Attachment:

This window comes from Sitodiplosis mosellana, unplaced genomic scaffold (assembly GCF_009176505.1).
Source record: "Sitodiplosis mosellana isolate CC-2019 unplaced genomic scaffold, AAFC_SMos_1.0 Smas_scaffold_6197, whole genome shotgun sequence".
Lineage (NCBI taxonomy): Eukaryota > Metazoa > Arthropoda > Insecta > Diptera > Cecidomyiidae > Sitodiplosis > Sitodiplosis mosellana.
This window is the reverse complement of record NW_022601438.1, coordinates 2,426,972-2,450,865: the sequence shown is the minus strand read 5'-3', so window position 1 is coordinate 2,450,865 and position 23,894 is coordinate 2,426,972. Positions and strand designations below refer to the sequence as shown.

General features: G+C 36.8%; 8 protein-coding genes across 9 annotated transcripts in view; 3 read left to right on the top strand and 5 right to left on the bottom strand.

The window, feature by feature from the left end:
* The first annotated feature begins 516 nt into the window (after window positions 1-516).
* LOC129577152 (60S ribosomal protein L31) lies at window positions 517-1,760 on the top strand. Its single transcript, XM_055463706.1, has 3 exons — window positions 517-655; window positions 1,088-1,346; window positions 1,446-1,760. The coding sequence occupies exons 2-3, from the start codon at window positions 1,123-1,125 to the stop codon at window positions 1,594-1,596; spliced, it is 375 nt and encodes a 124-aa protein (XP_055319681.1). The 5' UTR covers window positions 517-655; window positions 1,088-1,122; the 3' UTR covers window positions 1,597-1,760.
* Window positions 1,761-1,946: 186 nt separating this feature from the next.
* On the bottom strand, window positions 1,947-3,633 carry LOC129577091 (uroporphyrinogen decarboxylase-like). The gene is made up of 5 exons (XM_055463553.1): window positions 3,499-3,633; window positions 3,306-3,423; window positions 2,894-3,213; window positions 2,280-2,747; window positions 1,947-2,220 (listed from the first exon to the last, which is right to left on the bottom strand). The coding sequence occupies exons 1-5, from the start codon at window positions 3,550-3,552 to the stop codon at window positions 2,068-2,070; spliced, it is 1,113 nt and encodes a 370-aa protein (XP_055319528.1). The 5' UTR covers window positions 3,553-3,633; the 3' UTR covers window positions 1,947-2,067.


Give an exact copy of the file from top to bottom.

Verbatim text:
This window comes from Sitodiplosis mosellana, unplaced genomic scaffold (assembly GCF_009176505.1).
Source record: "Sitodiplosis mosellana isolate CC-2019 unplaced genomic scaffold, AAFC_SMos_1.0 Smas_scaffold_6197, whole genome shotgun sequence".
Lineage (NCBI taxonomy): Eukaryota > Metazoa > Arthropoda > Insecta > Diptera > Cecidomyiidae > Sitodiplosis > Sitodiplosis mosellana.
This window is the reverse complement of record NW_022601438.1, coordinates 2,426,972-2,450,865: the sequence shown is the minus strand read 5'-3', so window position 1 is coordinate 2,450,865 and position 23,894 is coordinate 2,426,972. Positions and strand designations below refer to the sequence as shown.

General features: G+C 36.8%; 8 protein-coding genes across 9 annotated transcripts in view; 3 read left to right on the top strand and 5 right to left on the bottom strand.

The window, feature by feature from the left end:
* The first annotated feature begins 516 nt into the window (after window positions 1-516).
* LOC129577152 (60S ribosomal protein L31) lies at window positions 517-1,760 on the top strand. Its single transcript, XM_055463706.1, has 3 exons — window positions 517-655; window positions 1,088-1,346; window positions 1,446-1,760. The coding sequence occupies exons 2-3, from the start codon at window positions 1,123-1,125 to the stop codon at window positions 1,594-1,596; spliced, it is 375 nt and encodes a 124-aa protein (XP_055319681.1). The 5' UTR covers window positions 517-655; window positions 1,088-1,122; the 3' UTR covers window positions 1,597-1,760.
* Window positions 1,761-1,946: 186 nt separating this feature from the next.
* On the bottom strand, window positions 1,947-3,633 carry LOC129577091 (uroporphyrinogen decarboxylase-like). The gene is made up of 5 exons (XM_055463553.1): window positions 3,499-3,633; window positions 3,306-3,423; window positions 2,894-3,213; window positions 2,280-2,747; window positions 1,947-2,220 (listed from the first exon to the last, which is right to left on the bottom strand). The coding sequence occupies exons 1-5, from the start codon at window positions 3,550-3,552 to the stop codon at window positions 2,068-2,070; spliced, it is 1,113 nt and encodes a 370-aa protein (XP_055319528.1). The 5' UTR covers window positions 3,553-3,633; the 3' UTR covers window positions 1,947-2,067.